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9
Aug 99
Mon

Nostra Revisited

Daily Telegraph, 28 June, 1999. The concluding paragraph was rather amusing. Last post on this topic. Promise.

This week is a good time to make the most of whatever turns you on because – if followers of the 16th Century astrologer and physician Nostradamus are right – the world ends on Sunday.

In Japan, home of Nostradamus’s most fervent supporters, the ommunity has become obsessed with the event. The Internet is also being flooded with people offering their own thoughts on whether Sunday’s doomsday prediction is right and what one should do for their last week on Earth. Unsurprisingly, working and settling debts, or abstaining from alcohol do not seem to figure highly in the must-do activities for the week.

The basis for the current panic is a book called Centuries, in which Nostradamus wrote 1000 predictions in rhymed quatrains. For the conspiracy theorists, Century X Quatrain 72 translates as: “In the year nineteen hundred and ninety nine, seven months, from the sky will come a great King of Terror. He will resurrect the great King of Angolmois. Before and afterwards Mars reigns happily.”

While the forecasts by Nostradamus are vague enough to mean almost anything, the Japanese believe the Yellow naval battle between North and South Korea, the weak Japanese yen and – oddly – Martina Hingis’s Winbledon defeat are recent pointers to the end of the world. In Europe, there is a growing view that Nostradamus got his dates wrong by a month and that the world will cease to exist on August 11 when the northern hemisphere experiences a total eclipse of the Sun.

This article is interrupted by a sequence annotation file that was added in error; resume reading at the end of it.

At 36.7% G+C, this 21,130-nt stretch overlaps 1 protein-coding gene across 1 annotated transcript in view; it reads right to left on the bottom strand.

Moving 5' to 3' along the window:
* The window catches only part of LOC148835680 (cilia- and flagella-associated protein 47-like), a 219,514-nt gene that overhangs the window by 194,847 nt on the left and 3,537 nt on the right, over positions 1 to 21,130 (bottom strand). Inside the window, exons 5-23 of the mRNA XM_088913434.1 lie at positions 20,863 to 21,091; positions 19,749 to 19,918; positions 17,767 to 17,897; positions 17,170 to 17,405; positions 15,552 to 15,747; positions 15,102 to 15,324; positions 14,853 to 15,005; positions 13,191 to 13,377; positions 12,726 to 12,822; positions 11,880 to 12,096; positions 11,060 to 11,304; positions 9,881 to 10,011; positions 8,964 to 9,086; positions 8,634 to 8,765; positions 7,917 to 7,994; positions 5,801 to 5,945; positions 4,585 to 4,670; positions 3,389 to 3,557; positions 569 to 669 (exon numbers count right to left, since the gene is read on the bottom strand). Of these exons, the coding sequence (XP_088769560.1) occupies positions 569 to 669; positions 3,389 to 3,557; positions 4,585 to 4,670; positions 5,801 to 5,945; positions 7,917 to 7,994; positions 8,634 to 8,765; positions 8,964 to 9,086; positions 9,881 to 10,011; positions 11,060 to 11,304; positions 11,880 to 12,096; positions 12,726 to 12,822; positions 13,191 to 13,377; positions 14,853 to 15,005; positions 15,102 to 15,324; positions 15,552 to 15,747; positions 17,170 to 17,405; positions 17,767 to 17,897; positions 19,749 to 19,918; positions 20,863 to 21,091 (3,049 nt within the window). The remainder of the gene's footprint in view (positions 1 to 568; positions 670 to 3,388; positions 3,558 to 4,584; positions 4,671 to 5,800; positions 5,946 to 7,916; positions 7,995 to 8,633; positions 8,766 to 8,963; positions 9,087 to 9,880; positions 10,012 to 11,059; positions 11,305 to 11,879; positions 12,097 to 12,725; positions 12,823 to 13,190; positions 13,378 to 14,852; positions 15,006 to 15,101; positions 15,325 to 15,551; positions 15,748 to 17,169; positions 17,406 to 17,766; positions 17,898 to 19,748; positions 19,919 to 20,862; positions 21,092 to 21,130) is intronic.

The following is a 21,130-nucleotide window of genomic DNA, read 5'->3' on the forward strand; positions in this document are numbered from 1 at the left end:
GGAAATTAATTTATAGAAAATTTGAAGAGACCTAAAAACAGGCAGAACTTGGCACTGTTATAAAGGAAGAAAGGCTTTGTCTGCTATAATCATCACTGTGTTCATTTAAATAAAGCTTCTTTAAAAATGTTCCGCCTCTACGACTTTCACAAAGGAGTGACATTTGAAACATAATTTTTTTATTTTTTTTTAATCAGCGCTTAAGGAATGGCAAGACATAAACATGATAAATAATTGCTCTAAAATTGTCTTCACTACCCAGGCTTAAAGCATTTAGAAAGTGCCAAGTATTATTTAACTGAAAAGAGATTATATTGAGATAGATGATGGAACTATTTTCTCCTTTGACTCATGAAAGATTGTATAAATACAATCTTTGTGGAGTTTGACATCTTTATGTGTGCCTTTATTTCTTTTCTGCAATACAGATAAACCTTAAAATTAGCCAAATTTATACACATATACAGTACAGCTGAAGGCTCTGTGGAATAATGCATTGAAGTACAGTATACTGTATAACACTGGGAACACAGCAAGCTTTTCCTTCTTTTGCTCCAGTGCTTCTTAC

However, English philosophers are also urging the public not to panic. They argue that while Nostradamus has been credited with achievements such as forecasting the Great Fire of London, revolutions, wars and Adolf Hitler, he has been wrong before.

Importantly, they note his predictions continue until the year 2797, which they say is hardly a good sign that he really believed all would end on July 4, 1999.